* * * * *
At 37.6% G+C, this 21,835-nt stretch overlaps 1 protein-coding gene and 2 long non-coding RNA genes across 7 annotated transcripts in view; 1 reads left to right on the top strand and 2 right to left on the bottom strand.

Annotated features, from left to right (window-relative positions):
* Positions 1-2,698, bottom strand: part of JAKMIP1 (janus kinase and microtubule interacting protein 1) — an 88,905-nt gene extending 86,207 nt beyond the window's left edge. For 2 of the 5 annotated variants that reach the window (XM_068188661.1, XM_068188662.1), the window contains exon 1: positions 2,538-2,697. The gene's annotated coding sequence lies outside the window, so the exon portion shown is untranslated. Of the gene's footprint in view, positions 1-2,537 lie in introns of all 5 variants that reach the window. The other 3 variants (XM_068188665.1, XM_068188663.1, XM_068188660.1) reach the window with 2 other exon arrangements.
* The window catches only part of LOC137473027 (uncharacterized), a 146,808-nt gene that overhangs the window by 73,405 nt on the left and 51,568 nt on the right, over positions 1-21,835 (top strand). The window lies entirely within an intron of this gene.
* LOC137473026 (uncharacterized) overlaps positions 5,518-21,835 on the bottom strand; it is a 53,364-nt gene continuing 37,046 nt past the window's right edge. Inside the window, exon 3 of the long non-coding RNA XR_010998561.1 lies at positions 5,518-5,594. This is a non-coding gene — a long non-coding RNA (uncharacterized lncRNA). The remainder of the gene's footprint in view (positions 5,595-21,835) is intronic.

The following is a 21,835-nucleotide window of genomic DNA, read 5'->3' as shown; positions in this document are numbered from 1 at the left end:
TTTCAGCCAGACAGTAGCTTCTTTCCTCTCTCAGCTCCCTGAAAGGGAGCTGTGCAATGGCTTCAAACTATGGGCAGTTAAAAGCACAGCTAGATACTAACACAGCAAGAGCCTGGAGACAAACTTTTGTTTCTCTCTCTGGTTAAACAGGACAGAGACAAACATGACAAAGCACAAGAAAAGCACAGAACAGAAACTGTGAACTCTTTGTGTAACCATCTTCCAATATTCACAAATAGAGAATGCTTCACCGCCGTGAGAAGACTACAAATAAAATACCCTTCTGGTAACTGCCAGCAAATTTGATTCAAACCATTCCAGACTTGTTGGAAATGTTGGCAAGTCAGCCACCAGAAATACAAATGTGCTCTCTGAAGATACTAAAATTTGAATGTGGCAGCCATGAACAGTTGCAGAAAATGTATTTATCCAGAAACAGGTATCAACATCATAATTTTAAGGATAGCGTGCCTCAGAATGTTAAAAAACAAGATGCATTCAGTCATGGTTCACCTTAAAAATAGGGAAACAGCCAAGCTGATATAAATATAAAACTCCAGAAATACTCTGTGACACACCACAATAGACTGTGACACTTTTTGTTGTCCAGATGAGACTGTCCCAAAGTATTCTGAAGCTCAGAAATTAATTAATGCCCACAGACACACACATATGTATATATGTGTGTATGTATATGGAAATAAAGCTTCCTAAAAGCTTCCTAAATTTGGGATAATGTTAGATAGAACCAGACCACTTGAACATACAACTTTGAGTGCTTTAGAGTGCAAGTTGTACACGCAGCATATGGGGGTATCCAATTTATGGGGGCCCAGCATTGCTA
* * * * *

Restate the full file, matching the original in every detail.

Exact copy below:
At 37.6% G+C, this 21,835-nt stretch overlaps 1 protein-coding gene and 2 long non-coding RNA genes across 7 annotated transcripts in view; 1 reads left to right on the top strand and 2 right to left on the bottom strand.

Annotated features, from left to right (window-relative positions):
* Positions 1-2,698, bottom strand: part of JAKMIP1 (janus kinase and microtubule interacting protein 1) — an 88,905-nt gene extending 86,207 nt beyond the window's left edge. For 2 of the 5 annotated variants that reach the window (XM_068188661.1, XM_068188662.1), the window contains exon 1: positions 2,538-2,697. The gene's annotated coding sequence lies outside the window, so the exon portion shown is untranslated. Of the gene's footprint in view, positions 1-2,537 lie in introns of all 5 variants that reach the window. The other 3 variants (XM_068188665.1, XM_068188663.1, XM_068188660.1) reach the window with 2 other exon arrangements.
* The window catches only part of LOC137473027 (uncharacterized), a 146,808-nt gene that overhangs the window by 73,405 nt on the left and 51,568 nt on the right, over positions 1-21,835 (top strand). The window lies entirely within an intron of this gene.
* LOC137473026 (uncharacterized) overlaps positions 5,518-21,835 on the bottom strand; it is a 53,364-nt gene continuing 37,046 nt past the window's right edge. Inside the window, exon 3 of the long non-coding RNA XR_010998561.1 lies at positions 5,518-5,594. This is a non-coding gene — a long non-coding RNA (uncharacterized lncRNA). The remainder of the gene's footprint in view (positions 5,595-21,835) is intronic.

The following is a 21,835-nucleotide window of genomic DNA, read 5'->3' as shown; positions in this document are numbered from 1 at the left end:
TTTCAGCCAGACAGTAGCTTCTTTCCTCTCTCAGCTCCCTGAAAGGGAGCTGTGCAATGGCTTCAAACTATGGGCAGTTAAAAGCACAGCTAGATACTAACACAGCAAGAGCCTGGAGACAAACTTTTGTTTCTCTCTCTGGTTAAACAGGACAGAGACAAACATGACAAAGCACAAGAAAAGCACAGAACAGAAACTGTGAACTCTTTGTGTAACCATCTTCCAATATTCACAAATAGAGAATGCTTCACCGCCGTGAGAAGACTACAAATAAAATACCCTTCTGGTAACTGCCAGCAAATTTGATTCAAACCATTCCAGACTTGTTGGAAATGTTGGCAAGTCAGCCACCAGAAATACAAATGTGCTCTCTGAAGATACTAAAATTTGAATGTGGCAGCCATGAACAGTTGCAGAAAATGTATTTATCCAGAAACAGGTATCAACATCATAATTTTAAGGATAGCGTGCCTCAGAATGTTAAAAAACAAGATGCATTCAGTCATGGTTCACCTTAAAAATAGGGAAACAGCCAAGCTGATATAAATATAAAACTCCAGAAATACTCTGTGACACACCACAATAGACTGTGACACTTTTTGTTGTCCAGATGAGACTGTCCCAAAGTATTCTGAAGCTCAGAAATTAATTAATGCCCACAGACACACACATATGTATATATGTGTGTATGTATATGGAAATAAAGCTTCCTAAAAGCTTCCTAAATTTGGGATAATGTTAGATAGAACCAGACCACTTGAACATACAACTTTGAGTGCTTTAGAGTGCAAGTTGTACACGCAGCATATGGGGGTATCCAATTTATGGGGGCCCAGCATTGCTA